The Blog

Taste the Genoese Lifestyle

Via Garibaldi in the Italian port city of Genoa was designed as part of Le Strade Nuove or New Streets project in the late 16th century and is lined with sumptuous palaces or palazzi built by noblemen and rich merchants.

Via Garibaldi in the Italian port city of Genoa was designed as part of Le Strade Nuove or New Streets project in the late 16th century and is lined with sumptuous palaces or palazzi built by noblemen and rich merchants. A few steps off this elegant thoroughfare is a warren of little streets and narrow passages called the Caruggi.

The Caruggi - Photo by Peter Morrell

This is where you find the shops of the tradesmen who supply the goods to keep the heart of the city beating and the thing that keeps an Italian heart beating is food. After a few hours of looking in awe at paintings, sculpting and the intricate plasterwork of the palazzi, I darted down an alley to see how the ordinary Genoese lived.

I was soon in a maze of passageways lined with specialist food shops offering a vast range of delicacies. There was a butcher offering only tripe, the basis for Sbira, a Genoese soup, and another, Polleria Anne e Sergio, selling everything related to chicken. Close by a window displayed Cappon Magro, 'fast day capon', a meatless dish for Fridays and Christmas Eve.

Cappon Magro - A Traditional Dish - Photo by Peter Morrell

Fish stalls abound, their displays packed with glistening sea-fresh squid and bright eyed pesce. Other shops, like Bottega dello Stoccafisso, were selling another Genoese favourite, Baccalà, dried salt cod. Jostling for position were the fruit and vegetables stalls piled high with produce as plump and rosy as you will ever see.

A Fruit Stall in the Caruggi - Photo by Peter Morrell

I popped in to Caffé Fratelli Klainguti, founded in 1828, where composer Giuseppe Verdi would take coffee and eat their delicious pastries. When Verdi had finished his caffè he would wander down the street to Pietro Romanengo fu Stefano. It was here he bought candied fruit so good he eulogised about it in a letter to a friend.

I passed an Enotica, a wine shop, where you can sample a glass before purchase and even have a snack and, as I turned a corner, found the most bizarre art deco styled barber's shop.

Pietro Romanengo fu Stefano - Photo by Peter Morrell

It was time for a stop, and down near the port is the historic Liquoreria Marescotti - Bar Cavo in Via di Fossatello. Under the vaulted ceiling of the upstairs room I sipped Marescotto, their cocktail of vermouth and green chartreuse, while eating deliciously oily focaccia bread with wafer thin slices of air-dried ham.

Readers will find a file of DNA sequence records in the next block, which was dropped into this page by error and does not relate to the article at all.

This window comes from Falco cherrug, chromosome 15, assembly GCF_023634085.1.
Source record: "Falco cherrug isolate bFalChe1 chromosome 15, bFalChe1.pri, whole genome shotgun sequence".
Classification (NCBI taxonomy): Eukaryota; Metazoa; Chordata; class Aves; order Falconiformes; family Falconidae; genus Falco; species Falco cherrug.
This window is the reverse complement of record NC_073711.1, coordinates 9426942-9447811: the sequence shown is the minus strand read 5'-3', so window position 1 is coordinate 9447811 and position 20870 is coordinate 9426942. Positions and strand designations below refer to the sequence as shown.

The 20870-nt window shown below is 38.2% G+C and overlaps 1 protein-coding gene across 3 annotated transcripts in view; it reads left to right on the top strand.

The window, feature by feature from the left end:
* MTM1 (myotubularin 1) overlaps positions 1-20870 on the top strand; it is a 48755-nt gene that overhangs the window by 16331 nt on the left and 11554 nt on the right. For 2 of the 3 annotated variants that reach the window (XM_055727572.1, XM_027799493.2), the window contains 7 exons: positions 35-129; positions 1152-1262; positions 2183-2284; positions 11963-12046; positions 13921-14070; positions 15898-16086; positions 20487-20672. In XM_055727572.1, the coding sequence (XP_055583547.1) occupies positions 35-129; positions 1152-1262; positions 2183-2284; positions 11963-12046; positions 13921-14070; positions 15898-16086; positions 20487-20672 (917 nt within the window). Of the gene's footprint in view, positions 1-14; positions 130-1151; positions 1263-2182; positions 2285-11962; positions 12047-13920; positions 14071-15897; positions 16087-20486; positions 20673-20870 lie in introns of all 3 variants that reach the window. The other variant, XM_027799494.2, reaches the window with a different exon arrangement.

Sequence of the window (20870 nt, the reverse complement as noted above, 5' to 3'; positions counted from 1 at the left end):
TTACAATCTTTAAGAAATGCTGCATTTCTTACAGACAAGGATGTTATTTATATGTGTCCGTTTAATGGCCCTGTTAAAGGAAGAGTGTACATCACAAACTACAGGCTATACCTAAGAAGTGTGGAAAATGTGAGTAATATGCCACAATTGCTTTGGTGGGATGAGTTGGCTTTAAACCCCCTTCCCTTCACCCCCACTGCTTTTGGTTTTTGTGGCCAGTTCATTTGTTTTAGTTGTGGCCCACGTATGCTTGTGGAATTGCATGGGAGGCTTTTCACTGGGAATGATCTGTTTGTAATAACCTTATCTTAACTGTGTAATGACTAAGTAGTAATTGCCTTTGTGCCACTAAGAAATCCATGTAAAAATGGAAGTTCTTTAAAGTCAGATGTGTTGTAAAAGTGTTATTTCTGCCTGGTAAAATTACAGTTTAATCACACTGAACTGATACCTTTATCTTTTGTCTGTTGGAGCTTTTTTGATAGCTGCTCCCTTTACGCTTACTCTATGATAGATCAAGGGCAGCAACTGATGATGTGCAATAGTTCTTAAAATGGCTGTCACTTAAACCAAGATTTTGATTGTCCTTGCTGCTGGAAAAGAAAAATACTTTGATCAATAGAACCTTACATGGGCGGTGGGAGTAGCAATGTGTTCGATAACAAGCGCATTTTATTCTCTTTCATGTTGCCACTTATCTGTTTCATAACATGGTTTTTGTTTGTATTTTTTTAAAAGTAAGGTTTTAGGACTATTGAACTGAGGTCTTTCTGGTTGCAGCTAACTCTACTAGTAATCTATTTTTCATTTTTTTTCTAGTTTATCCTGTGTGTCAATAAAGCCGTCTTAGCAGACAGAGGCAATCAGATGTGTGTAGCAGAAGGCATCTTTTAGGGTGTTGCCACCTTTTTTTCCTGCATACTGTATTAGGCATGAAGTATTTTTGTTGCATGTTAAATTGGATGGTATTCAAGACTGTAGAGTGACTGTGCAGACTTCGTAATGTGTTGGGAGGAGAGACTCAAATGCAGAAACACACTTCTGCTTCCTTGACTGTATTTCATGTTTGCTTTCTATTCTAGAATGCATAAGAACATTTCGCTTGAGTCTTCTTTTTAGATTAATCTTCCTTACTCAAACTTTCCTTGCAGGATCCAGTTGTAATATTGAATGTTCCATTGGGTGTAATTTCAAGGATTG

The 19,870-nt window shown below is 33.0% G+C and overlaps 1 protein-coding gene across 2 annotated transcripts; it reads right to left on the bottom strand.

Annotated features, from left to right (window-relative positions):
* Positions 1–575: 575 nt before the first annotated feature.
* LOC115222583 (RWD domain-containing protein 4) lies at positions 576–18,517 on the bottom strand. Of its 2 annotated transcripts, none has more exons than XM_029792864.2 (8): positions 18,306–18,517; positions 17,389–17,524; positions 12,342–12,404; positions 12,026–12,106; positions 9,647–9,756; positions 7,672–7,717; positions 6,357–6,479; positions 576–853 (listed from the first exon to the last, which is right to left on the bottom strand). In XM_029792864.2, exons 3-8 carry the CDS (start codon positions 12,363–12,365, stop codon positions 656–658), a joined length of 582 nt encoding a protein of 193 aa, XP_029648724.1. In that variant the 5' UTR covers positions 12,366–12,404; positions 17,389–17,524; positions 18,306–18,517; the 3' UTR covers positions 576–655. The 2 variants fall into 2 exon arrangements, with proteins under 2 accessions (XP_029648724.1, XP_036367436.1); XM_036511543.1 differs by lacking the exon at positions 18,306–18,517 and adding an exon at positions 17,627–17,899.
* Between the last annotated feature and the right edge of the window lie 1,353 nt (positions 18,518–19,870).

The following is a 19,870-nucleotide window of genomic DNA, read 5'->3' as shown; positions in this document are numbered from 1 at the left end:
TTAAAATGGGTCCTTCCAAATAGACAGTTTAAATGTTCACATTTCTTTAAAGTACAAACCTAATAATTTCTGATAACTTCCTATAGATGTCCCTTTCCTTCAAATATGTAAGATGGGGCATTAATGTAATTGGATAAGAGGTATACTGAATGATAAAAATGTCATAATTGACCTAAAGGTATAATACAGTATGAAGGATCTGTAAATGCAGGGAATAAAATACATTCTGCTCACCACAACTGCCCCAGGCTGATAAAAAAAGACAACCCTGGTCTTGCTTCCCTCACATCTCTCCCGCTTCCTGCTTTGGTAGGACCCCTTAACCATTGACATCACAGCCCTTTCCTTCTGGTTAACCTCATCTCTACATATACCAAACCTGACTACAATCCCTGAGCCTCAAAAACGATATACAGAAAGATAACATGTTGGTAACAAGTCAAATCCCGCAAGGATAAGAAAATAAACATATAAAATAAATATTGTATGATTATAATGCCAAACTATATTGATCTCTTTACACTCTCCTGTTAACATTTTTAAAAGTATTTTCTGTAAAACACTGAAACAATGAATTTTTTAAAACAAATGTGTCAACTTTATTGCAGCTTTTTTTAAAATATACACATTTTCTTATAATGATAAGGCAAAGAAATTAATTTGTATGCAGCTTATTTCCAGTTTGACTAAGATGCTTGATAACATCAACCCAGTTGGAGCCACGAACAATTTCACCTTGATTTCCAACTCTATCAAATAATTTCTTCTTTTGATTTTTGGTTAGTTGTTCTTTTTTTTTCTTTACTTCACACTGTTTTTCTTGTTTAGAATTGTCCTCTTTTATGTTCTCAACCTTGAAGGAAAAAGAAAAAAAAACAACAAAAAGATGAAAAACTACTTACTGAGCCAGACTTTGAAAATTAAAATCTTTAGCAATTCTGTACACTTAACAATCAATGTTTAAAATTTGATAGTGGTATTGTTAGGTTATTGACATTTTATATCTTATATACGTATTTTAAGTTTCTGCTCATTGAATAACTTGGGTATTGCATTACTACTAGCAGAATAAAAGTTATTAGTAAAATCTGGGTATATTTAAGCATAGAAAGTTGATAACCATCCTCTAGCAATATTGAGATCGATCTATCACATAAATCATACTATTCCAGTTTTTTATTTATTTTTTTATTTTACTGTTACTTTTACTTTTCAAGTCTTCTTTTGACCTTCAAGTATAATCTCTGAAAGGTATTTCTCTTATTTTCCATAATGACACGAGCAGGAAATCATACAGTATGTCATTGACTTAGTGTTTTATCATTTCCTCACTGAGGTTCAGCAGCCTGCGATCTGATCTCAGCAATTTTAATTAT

But Italy is not just about food, it's about style and this is certainly true of the harbour area, the Porto Antico. It was designed by Renzo Piano, architect of London's iconic Shard, so as you would expect it has panache. The first attraction I looked at was the Genoa Aquarium, with its brand new, Piano designed, Cetaceans pavilion. This is a spectacular split level structure with a 24 metre glass wall which lets you see the movements of these beautiful mammals.

Jelly Fish in the Aquarium - Photo by Peter Morrell

Close by is the Galata Maritime Museum, built on the site of a 17th century shipyard. The various display areas take you from a faithful reproduction of a galley, a slave powered warship, to a fascinating glimpse of the conditions that poor émigrés endured on ships that crossed the Atlantic en route to a new life in the Americas. Along the way there were exhibits about the evolution of the port and how it created the city's fortune.

The evening saw me travel four miles or so east along the coastal road to the Ristorante Capo Santa Chiara, with its al fresco terrace perched over the Mediterranean. This was Italian food at its finest, stuffed squid to start, an entree of pasta with the renowned local pesto, and fresh fish matched with the fruity local white wine.

A Genoese Fish Stall - Photo by Peter Morrell

The next day, my last, and it was a trip back to the harbour for a ride on Il Bigo. This is an observation cabin that is hoisted 150 feet up in the air to give an unrivalled 360 degree view of the port and the rooftops of Genoa.

Right next to Il Bigo is the Ristorante Tre Merli, the ideal spot for an early lunch on the open air terrace overlooking the harbour. The food was a succession of tasty snacks and one dish I particularly liked was Focaccia al Formaggio. This is something of a local specialty made with focaccia dough which is used as a wrap for latte ligure tracciato, local fresh cheese made with Ligurian milk.

The Arms of Il Bigo - Photo by Peter Morrell

With the relaxing and refreshing lunch over it was time to say goodbye to Genoa for the short 90 minute direct flight back to London. It had been an enjoyable couple of days which had given me the opportunity to experience both Genoese history and its lifestyle. Easily accessible from the UK and with a lot to occupy the visitor in the compact centre it is an ideal city break destination.

For more information on Genoa visit

For more information on Liguria visit

Direct return flights from London Stansted to Genoa start at £50 with Ryanair.

Direct one way flights from London Gatwick start at £39 with British Airways.

Entry to the Genoa Aquarium costs from £20 per person.

Entry to the Galata Museo del Mare is £10 per adult and £5 per child.

All images ©Peter Morrell